The X-Games™ have always been the place where over-the-edge athletes throw down adrenaline-pumping stunts that blow the minds of spectators. Those who really excel at these death- defying sports often embrace a dark and murky culture of dissent, dissatisfaction, and dissing anything that resembles rules or conformity.
But a few of these dare-devils have been raising an uncomfortable stir. Sponsors and organizers are nail-biting over what fans will think when they learn their bad-boy, rebel heroes have embraced Christianity. In this lesson we’ll find out who some of them are, and how it happened…
When motocross racing newcomer Brian Deegan won the1997 LA Coliseum Supercross, he astonished the crowd by hopping off his moving bike at the finish line. It launched riderless into the air. That was to be the first of many shocking stunts from Deegan that would rock the motocross world. The move was immediately banned by motocross authorities and racing rebel Brian Deegan found his bad boy niche.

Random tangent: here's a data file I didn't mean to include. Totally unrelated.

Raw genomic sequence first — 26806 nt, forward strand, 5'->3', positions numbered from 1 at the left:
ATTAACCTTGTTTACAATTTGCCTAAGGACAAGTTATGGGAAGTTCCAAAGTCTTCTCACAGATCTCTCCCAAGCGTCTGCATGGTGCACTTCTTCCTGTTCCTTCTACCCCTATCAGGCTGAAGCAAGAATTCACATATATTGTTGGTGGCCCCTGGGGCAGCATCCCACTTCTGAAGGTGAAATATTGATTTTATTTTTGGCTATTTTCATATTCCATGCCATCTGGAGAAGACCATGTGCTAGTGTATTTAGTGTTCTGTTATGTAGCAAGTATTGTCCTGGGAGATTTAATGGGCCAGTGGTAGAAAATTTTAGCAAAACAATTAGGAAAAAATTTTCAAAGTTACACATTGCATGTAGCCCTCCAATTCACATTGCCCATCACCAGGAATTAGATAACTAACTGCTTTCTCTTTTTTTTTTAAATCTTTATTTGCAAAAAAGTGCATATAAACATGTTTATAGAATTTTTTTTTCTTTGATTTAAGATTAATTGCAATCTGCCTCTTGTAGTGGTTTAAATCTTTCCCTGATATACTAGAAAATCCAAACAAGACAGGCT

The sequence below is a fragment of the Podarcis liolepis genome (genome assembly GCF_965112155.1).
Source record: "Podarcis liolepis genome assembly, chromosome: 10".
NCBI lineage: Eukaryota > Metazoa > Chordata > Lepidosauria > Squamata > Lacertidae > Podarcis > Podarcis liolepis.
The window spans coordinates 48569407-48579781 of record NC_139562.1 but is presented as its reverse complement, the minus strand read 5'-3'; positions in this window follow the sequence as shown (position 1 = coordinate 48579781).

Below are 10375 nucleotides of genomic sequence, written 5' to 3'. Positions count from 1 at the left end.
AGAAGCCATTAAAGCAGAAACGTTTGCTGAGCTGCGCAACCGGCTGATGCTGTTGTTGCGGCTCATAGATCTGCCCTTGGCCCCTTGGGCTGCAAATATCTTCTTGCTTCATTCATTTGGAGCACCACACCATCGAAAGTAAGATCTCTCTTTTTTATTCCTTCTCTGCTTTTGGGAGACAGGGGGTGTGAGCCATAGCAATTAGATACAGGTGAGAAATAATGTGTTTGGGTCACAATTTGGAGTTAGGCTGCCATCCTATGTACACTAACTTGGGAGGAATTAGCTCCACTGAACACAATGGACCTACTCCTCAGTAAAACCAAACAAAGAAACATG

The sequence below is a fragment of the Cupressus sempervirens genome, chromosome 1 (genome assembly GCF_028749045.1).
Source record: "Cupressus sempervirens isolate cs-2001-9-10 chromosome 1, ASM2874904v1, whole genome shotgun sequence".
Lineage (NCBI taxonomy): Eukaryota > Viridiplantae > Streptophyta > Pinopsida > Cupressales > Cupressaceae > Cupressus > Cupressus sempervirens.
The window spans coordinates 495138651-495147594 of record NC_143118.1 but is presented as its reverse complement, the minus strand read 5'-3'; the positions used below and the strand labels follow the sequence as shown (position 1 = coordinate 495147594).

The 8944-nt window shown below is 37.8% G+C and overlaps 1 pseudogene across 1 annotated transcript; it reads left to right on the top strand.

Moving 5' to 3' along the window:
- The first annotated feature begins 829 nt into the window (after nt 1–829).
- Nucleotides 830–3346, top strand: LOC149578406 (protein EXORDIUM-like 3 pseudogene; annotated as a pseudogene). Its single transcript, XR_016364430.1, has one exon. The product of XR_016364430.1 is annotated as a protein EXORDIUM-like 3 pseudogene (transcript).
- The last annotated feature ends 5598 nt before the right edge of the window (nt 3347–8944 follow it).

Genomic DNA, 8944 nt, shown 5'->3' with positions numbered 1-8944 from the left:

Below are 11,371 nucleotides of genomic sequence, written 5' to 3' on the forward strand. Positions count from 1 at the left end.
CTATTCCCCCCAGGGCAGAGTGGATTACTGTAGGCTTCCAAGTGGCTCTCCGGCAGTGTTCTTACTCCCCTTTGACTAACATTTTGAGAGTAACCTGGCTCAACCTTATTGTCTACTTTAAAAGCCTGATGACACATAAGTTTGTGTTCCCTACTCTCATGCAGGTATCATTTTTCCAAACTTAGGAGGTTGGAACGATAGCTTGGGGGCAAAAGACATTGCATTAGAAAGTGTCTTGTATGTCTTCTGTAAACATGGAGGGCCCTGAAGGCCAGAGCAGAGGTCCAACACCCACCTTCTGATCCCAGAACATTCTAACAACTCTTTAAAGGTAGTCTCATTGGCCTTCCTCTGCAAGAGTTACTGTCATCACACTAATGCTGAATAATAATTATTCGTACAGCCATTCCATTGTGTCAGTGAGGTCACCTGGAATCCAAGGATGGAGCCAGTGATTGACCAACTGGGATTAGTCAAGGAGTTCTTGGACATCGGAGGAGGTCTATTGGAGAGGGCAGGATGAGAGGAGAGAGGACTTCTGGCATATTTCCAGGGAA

Deegan was 12 years old when his parents divorced. He found a vent for his anger in dirt biking, and turned pro by age 17. He left small town Nebraska for Southern California, FMX headquarters, promising his father he would come back home and go to college if he didn’t make it.
Brian soon switched from motocross racing to freestyle motocross (FMX), which is more about stunts and tricks than riding laps. He soon joined up with other riders who wielded the same revulsion for authority. With Larry Linkogle, Deegan co-created the “Metal Mulisha”, an FMX team that would eventually compete and perform around the world.
In an interview with Phil Bartsch of the Courier Mail, an Australian newspaper, Deegan said “We formed the Mulisha because we wanted to have our own group of guys who stood up against the (motocross industry) establishment. We’re against people trying to make you do things you don’t want to do, like dress and look how you don’t want to look.”